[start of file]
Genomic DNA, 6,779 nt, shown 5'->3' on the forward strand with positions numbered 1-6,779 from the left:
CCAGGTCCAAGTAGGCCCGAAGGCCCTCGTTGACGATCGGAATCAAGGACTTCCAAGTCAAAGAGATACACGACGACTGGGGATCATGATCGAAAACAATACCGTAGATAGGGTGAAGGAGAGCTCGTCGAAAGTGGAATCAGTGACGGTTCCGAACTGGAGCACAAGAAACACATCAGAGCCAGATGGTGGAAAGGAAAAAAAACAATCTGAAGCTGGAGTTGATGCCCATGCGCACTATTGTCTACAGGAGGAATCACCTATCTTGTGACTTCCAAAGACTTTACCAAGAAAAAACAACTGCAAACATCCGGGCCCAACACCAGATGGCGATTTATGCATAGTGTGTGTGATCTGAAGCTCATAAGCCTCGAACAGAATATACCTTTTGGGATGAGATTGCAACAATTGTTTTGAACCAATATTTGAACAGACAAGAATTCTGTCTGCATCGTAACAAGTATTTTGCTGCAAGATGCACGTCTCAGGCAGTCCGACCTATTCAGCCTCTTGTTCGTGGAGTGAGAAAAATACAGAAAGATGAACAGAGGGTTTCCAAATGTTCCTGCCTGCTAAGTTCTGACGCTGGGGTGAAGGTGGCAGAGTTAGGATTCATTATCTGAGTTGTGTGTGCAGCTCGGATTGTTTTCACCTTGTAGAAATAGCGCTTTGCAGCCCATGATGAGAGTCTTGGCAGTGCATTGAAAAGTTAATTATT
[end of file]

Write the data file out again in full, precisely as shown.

Genomic DNA, 6,779 nt, shown 5'->3' on the forward strand with positions numbered 1-6,779 from the left:
CCAGGTCCAAGTAGGCCCGAAGGCCCTCGTTGACGATCGGAATCAAGGACTTCCAAGTCAAAGAGATACACGACGACTGGGGATCATGATCGAAAACAATACCGTAGATAGGGTGAAGGAGAGCTCGTCGAAAGTGGAATCAGTGACGGTTCCGAACTGGAGCACAAGAAACACATCAGAGCCAGATGGTGGAAAGGAAAAAAAACAATCTGAAGCTGGAGTTGATGCCCATGCGCACTATTGTCTACAGGAGGAATCACCTATCTTGTGACTTCCAAAGACTTTACCAAGAAAAAACAACTGCAAACATCCGGGCCCAACACCAGATGGCGATTTATGCATAGTGTGTGTGATCTGAAGCTCATAAGCCTCGAACAGAATATACCTTTTGGGATGAGATTGCAACAATTGTTTTGAACCAATATTTGAACAGACAAGAATTCTGTCTGCATCGTAACAAGTATTTTGCTGCAAGATGCACGTCTCAGGCAGTCCGACCTATTCAGCCTCTTGTTCGTGGAGTGAGAAAAATACAGAAAGATGAACAGAGGGTTTCCAAATGTTCCTGCCTGCTAAGTTCTGACGCTGGGGTGAAGGTGGCAGAGTTAGGATTCATTATCTGAGTTGTGTGTGCAGCTCGGATTGTTTTCACCTTGTAGAAATAGCGCTTTGCAGCCCATGATGAGAGTCTTGGCAGTGCATTGAAAAGTTAATTATT